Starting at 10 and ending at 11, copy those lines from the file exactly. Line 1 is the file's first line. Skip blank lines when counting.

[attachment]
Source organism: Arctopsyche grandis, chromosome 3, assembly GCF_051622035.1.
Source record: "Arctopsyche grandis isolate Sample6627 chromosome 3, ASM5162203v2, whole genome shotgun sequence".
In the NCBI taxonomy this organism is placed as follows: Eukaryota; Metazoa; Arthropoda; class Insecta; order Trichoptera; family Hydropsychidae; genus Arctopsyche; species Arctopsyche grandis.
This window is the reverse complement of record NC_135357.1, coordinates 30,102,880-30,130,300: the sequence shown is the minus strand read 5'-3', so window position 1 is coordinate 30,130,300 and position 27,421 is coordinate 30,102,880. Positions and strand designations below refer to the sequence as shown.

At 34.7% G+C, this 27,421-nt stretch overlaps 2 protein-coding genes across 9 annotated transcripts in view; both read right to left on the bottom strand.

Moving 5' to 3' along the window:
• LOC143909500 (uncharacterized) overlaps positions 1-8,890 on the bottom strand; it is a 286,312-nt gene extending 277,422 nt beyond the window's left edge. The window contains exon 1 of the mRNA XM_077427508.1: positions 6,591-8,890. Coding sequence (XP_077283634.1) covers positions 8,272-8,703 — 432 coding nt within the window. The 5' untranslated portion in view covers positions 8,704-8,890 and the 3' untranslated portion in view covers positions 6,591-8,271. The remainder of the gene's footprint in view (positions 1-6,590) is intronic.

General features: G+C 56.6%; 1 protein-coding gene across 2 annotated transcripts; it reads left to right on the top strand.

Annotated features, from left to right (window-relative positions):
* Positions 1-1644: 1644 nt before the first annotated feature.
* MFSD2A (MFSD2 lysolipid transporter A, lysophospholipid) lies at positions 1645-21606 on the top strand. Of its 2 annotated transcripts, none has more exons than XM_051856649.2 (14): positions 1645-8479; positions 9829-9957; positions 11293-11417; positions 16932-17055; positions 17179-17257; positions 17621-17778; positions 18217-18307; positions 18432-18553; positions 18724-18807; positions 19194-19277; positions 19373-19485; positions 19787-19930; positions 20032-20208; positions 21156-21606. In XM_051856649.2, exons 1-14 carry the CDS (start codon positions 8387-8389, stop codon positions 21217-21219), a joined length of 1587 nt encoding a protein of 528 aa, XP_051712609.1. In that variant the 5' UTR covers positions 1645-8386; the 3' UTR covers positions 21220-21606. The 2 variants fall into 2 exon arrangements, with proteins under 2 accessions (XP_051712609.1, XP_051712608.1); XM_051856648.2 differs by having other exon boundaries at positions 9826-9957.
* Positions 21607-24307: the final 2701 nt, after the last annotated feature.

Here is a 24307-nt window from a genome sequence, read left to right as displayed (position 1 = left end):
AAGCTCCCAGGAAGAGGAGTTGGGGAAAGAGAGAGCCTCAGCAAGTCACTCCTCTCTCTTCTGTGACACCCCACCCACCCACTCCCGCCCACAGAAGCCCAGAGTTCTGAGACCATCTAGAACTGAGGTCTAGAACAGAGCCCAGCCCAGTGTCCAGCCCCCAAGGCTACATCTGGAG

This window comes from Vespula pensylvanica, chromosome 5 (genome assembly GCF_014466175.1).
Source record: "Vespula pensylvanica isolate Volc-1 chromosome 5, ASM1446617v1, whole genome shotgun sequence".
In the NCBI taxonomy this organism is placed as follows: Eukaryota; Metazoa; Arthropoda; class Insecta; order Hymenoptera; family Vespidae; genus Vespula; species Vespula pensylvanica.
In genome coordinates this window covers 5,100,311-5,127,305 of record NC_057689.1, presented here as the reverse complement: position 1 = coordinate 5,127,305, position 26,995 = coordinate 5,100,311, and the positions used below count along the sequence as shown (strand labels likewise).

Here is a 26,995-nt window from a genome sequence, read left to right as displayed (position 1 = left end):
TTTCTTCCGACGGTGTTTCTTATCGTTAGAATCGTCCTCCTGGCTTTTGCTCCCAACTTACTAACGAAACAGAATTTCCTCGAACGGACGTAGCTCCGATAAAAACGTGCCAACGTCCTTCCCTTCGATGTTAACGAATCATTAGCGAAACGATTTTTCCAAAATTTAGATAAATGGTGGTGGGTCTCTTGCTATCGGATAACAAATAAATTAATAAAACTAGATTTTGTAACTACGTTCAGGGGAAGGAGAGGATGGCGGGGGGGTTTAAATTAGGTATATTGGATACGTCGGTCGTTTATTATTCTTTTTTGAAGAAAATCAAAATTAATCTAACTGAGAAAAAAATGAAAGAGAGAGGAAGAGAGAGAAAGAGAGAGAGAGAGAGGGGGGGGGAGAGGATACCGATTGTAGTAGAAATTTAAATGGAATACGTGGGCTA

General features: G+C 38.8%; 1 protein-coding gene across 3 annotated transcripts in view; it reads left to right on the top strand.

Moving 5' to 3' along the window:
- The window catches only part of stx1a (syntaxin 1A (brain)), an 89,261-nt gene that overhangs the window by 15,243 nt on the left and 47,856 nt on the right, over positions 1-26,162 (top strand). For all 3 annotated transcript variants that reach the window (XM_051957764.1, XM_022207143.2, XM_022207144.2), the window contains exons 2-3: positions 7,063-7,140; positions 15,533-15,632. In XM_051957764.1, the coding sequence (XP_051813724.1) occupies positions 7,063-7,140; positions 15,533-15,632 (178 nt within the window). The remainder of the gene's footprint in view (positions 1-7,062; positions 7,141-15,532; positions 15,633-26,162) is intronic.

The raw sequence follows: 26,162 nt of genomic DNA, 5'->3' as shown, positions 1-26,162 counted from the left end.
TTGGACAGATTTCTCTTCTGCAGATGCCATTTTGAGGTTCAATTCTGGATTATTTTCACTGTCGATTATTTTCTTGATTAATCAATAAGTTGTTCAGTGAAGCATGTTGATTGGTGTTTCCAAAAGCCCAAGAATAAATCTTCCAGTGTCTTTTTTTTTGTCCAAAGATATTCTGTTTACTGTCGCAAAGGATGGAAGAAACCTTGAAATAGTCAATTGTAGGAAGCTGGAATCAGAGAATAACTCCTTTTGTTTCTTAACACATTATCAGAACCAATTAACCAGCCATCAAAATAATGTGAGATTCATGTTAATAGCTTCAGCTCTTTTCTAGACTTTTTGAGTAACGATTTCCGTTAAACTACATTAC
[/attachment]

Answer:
* Positions 1-1644: 1644 nt before the first annotated feature.
* MFSD2A (MFSD2 lysolipid transporter A, lysophospholipid) lies at positions 1645-21606 on the top strand. Of its 2 annotated transcripts, none has more exons than XM_051856649.2 (14): positions 1645-8479; positions 9829-9957; positions 11293-11417; positions 16932-17055; positions 17179-17257; positions 17621-17778; positions 18217-18307; positions 18432-18553; positions 18724-18807; positions 19194-19277; positions 19373-19485; positions 19787-19930; positions 20032-20208; positions 21156-21606. In XM_051856649.2, exons 1-14 carry the CDS (start codon positions 8387-8389, stop codon positions 21217-21219), a joined length of 1587 nt encoding a protein of 528 aa, XP_051712609.1. In that variant the 5' UTR covers positions 1645-8386; the 3' UTR covers positions 21220-21606. The 2 variants fall into 2 exon arrangements, with proteins under 2 accessions (XP_051712609.1, XP_051712608.1); XM_051856648.2 differs by having other exon boundaries at positions 9826-9957.